More often than not, young athletes take a sense of responsibility to enthusiastically introduce their peers to their favorite shooting sport. By sharing the skills, values, and passion instilled by their own coaches, mentors, and teammates, the next generation of shooting ambassadors begin to make their mark on the shooting sports community as a whole.
Guest blog written by SCTP athlete, Amy Cawley. Amy can be found on Her Shooting Journey Youtube channel, Instagram, and Facebook
As ambassadors for our sport, I believe it’s our job to continue to introduce others into the game as much as we can. Many of us remember when we were the ones being taken out for the first time and if that experience was a positive or negative one. My first experience was not the most positive which unfortunately led me away from the game for a few years.
Thankfully, a few years later I decided to try it again, I absolutely fell in love and want to help others bring people into the game the right way. Here are some ways we can make sure that we facilitate a positive first experience:
- TALK THEM THROUGH SAFETY. Explain the top 3 rules to firearms safety: ALWAYS keep your gun pointed in a safe direction. ALWAYS keep your finger off the trigger until ready to shoot. ALWAYS keep the gun unloaded until ready to use. This is also the time you should explain how the gun works to them. The more they understand and feel comfortable with the gun and safety, the more comfortable they will be out on the line
- FIND A GUN THAT FITS THEM. There are a lot of well-meaning individuals who want to take people out for the first time and automatically put a really light gun in their hands with the thought being that they will be able to handle it better. Anyone who has shot one of those guns knows that they will more often than not kick the snot out of you. I was definitely a “victim” of this when I first started shooting and we want to avoid that. Do some research, bring a variety of guns to the range, check how each of the different guns fits the person and talk them through the experience explaining how things should feel.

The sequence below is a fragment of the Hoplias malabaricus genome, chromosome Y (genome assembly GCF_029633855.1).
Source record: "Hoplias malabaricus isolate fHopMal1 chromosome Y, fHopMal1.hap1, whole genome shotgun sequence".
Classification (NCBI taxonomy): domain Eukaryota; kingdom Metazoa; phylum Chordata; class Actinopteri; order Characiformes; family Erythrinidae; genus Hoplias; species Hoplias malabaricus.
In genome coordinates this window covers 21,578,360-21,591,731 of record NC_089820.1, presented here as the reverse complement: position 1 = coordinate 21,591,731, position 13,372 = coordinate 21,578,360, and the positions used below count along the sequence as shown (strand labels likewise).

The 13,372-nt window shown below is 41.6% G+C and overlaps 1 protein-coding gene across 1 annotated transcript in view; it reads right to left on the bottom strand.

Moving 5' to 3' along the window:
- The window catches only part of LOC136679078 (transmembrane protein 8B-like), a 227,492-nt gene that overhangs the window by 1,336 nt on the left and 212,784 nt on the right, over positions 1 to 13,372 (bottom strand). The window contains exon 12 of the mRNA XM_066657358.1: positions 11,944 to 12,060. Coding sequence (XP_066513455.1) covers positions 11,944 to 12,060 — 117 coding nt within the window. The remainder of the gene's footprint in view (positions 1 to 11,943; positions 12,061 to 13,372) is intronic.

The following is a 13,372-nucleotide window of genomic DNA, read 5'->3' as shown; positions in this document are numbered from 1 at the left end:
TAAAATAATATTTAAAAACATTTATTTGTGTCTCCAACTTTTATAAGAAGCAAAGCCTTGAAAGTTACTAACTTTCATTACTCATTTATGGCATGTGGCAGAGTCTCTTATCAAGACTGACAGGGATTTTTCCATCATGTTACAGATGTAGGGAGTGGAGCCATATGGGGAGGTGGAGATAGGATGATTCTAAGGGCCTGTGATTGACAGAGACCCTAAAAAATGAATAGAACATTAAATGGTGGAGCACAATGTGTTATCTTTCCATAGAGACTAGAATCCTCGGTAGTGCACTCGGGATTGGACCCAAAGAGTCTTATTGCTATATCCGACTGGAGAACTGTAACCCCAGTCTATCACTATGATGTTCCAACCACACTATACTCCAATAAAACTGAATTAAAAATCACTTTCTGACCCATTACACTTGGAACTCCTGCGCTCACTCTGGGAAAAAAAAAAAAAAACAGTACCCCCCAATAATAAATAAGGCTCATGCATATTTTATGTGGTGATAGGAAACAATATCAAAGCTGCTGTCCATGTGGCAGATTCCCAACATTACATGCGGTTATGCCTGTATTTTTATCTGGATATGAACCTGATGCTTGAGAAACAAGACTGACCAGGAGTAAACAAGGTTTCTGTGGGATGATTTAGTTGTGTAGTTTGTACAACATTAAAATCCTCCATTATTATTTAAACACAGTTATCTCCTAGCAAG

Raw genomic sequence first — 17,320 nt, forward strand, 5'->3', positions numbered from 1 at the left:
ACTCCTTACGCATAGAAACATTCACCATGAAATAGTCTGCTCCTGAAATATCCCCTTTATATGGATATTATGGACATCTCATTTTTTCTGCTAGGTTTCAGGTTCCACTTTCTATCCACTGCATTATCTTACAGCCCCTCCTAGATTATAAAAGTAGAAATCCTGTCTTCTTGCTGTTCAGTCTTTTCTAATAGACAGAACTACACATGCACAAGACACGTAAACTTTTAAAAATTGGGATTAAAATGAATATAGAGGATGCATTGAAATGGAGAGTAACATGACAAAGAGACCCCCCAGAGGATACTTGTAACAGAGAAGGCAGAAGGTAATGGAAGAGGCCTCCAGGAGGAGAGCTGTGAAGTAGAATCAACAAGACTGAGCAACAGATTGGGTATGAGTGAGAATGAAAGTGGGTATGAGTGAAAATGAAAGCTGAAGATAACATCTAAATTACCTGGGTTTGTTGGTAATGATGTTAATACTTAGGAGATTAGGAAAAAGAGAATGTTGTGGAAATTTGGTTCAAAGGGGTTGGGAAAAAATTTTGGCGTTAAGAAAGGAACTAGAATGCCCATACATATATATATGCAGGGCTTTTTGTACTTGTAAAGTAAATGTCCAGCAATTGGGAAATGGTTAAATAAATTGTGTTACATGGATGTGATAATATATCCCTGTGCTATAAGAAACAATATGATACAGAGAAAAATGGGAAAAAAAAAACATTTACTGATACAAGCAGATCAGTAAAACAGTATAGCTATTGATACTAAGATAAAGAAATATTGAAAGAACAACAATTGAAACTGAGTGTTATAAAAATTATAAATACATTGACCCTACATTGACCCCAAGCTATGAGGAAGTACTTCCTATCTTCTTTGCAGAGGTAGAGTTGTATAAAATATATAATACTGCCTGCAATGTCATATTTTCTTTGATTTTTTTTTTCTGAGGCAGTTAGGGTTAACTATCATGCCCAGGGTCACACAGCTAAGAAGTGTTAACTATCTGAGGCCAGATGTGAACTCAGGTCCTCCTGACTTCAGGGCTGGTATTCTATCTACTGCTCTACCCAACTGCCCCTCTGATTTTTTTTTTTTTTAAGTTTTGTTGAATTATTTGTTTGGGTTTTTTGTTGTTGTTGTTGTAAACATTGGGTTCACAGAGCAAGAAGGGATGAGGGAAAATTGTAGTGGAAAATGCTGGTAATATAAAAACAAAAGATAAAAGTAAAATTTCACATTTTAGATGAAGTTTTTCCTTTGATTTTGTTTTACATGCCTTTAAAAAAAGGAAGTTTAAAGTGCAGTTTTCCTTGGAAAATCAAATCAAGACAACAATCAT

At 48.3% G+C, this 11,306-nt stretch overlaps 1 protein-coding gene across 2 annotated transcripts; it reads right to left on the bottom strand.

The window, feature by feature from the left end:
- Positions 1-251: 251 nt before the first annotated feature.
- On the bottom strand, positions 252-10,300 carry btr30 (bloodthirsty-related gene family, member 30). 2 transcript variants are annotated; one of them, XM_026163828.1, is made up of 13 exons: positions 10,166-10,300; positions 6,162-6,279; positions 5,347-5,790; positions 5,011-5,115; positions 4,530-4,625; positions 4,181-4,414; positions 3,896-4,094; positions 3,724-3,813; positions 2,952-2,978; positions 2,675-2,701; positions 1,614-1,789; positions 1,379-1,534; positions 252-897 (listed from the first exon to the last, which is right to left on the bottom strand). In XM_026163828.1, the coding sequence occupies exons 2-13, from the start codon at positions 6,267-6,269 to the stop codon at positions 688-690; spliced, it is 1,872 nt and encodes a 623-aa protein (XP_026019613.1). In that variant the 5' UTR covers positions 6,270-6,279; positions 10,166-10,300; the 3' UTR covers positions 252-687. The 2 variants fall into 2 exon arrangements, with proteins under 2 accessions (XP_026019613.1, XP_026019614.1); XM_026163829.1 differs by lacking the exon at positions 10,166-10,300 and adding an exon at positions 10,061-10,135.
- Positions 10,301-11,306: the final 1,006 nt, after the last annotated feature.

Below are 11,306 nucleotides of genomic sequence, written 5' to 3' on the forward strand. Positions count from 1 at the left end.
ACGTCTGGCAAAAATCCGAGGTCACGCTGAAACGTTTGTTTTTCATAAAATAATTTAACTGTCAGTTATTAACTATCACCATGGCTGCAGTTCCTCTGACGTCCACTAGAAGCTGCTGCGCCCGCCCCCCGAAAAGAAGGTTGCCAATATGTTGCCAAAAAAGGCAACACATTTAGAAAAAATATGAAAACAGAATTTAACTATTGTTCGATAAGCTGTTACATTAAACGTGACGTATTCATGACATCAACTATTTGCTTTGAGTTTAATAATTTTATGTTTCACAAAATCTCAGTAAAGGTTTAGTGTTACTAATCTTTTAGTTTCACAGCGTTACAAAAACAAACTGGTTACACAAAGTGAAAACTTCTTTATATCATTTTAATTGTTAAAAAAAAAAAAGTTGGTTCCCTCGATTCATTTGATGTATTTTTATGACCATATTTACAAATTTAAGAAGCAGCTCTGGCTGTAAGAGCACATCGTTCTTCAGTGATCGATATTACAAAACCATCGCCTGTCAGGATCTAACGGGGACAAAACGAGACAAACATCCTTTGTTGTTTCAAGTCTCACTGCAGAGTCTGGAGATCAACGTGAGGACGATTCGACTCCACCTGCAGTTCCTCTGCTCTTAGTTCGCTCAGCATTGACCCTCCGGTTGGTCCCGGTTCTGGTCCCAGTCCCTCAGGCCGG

- SET THEM UP FOR SUCCESS. No one wants to shoot if they keep missing targets. Take the individual over to a target like low 7 on the skeet field for their first few shots. There is not a lot of gun movement, they don’t have to worry about lead and you can get them to break that target relatively easily and quickly. This will build up their confidence and start off their experience on a really positive note. Another option is to take them halfway to the trap house, lock the machine down to throw straight out and get them breaking targets there. Once they feel confident breaking targets there, you can ask if they want to try something more difficult.
- INCORPORATE BREAKS. Understand that if this person hasn’t shot before, their body is not used to using the muscles we use, and they feel recoil much more than you or I might. Encourage them to take breaks and ask questions so that they don’t hurt themselves and decide they don’t want to shoot again. Something we did while I was getting certified as an NRA Level 1 Shotgun Coach was shoot a round on our non dominant side. This allowed us all to understand again just how awkward things feel when you have never shot before. I highly recommend doing this or something similar before you take someone new out so that you have a better understanding of what they might be feeling.
- COMMUNICATE OPENLY. Understand how they are feeling before they start shooting, while they are shooting and after they finish. Offer constant encouragement and remind them of how awesome they are throughout the entire day.